Tim Byles is stepping down as chief executive of Partnership for Schools to set up a social enterprise that aims to deliver buildings for councils without public funding.
The former Norfolk CC chief executive has been with the agency for five years and will leave at the end of this month.
His new venture, named Cornerstone, will be an employee-owned mutual that will use private money to buy surplus public sector assets, and put together deals to provide facilities such as schools, libraries and care homes.
It will deliver a return for commercial investors as part of larger redevelopments but donate some of its surpluses to charities.
Mr Byles said: “There are surplus assets that the public sector is keen to dispose of and local services that need investment, and my experience in putting public/ private partnership deals together has led me to conclude there are opportunities to lever in private sector investment to create social value through the planning system.
“I am from local government and understand the very difficult circumstances local authorities are facing and this will be an alternative source of funds for the public sector.”
Cornerstone will be funded by a combination of Mr Byles’ own money, conventional lenders and investment funds set up for ethical purposes.
“There is private investment available on a large scale. I have five or six sources and we do not need to go for aggressive returns,” he said.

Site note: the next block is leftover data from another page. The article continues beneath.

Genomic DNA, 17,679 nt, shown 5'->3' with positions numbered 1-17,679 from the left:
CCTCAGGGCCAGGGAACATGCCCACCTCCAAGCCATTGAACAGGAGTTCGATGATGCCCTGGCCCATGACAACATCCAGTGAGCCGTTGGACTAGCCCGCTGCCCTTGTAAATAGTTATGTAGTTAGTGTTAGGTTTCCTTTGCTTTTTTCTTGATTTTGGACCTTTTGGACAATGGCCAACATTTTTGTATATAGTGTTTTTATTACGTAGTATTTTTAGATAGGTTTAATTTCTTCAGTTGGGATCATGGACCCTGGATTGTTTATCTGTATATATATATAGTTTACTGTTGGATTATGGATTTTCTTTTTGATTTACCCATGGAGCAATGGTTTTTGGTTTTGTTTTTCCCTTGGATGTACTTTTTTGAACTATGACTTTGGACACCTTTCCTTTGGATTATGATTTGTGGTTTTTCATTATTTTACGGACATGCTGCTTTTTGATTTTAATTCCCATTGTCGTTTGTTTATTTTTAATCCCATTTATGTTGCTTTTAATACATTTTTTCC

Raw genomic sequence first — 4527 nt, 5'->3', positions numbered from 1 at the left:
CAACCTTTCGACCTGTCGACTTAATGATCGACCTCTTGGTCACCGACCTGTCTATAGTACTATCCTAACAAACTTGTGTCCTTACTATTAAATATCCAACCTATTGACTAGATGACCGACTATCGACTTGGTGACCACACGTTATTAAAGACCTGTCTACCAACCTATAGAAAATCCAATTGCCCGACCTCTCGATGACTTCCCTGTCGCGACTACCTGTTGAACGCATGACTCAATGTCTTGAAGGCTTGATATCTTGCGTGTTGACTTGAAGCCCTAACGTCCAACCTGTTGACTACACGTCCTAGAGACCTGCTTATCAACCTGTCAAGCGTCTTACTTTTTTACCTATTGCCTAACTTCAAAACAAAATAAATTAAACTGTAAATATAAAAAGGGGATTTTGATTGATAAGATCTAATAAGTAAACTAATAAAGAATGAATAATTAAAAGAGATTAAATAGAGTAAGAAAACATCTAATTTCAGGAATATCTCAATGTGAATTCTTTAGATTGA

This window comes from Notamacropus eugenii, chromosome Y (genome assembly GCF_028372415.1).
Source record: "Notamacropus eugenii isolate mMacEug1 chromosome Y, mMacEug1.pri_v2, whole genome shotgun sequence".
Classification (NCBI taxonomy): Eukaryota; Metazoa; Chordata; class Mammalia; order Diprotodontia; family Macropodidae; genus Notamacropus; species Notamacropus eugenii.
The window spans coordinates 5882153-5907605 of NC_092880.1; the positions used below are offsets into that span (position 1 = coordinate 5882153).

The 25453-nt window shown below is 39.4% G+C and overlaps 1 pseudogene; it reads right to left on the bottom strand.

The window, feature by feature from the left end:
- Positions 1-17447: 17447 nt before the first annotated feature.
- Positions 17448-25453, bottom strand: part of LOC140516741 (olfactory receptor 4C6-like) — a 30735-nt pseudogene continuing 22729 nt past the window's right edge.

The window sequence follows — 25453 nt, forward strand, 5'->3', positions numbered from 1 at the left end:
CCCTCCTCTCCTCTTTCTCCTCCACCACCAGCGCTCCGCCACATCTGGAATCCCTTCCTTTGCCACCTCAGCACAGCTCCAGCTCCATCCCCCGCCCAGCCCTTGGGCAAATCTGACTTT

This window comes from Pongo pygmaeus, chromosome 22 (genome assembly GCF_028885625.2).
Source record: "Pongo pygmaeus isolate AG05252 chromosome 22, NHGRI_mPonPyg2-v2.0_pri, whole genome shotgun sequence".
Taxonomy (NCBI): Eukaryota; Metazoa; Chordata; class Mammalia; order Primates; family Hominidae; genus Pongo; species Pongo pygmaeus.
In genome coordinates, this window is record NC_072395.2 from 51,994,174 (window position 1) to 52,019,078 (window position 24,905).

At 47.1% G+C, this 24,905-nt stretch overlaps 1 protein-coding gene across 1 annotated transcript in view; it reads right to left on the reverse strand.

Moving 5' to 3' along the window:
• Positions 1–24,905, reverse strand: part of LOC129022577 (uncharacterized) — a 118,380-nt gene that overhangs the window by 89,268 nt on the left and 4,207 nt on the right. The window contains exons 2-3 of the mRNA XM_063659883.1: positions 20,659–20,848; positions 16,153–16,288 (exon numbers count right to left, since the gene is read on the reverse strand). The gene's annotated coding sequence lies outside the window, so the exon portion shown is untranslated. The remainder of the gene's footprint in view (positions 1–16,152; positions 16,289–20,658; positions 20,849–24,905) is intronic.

One example of the kind of project in which Cornerstone might engage was the deal put together by PfS for the former Bolingbroke hospital site, where it worked with Wandsworth LBC and its local health trusts to deliver a new secondary school and two doctors’ surgeries.
Mr Byles admitted councils might be able to put public/ private deals together for themselves but said he offered “a win/win for everyone, not just a commercial transaction where you sell an asset and it is gone”.
PfS was set up to deliver the now-abandoned Building Schools for the Future programme.
Mr Byles resignation statement implied it would be wound up and merged into the Department for Education, saying he expected education secretary Michael Gove “and his departmental colleagues will deliver an exciting and much-needed programme of free schools and new academies”. But Mr Byles said: “We will have to wait and see”.
PfS chairman Michael Grabiner said: “Tim Byles has made an outstanding contribution to the delivery of education capital investment in this country, establishing a track record as someone whose core focus is to get the job done.”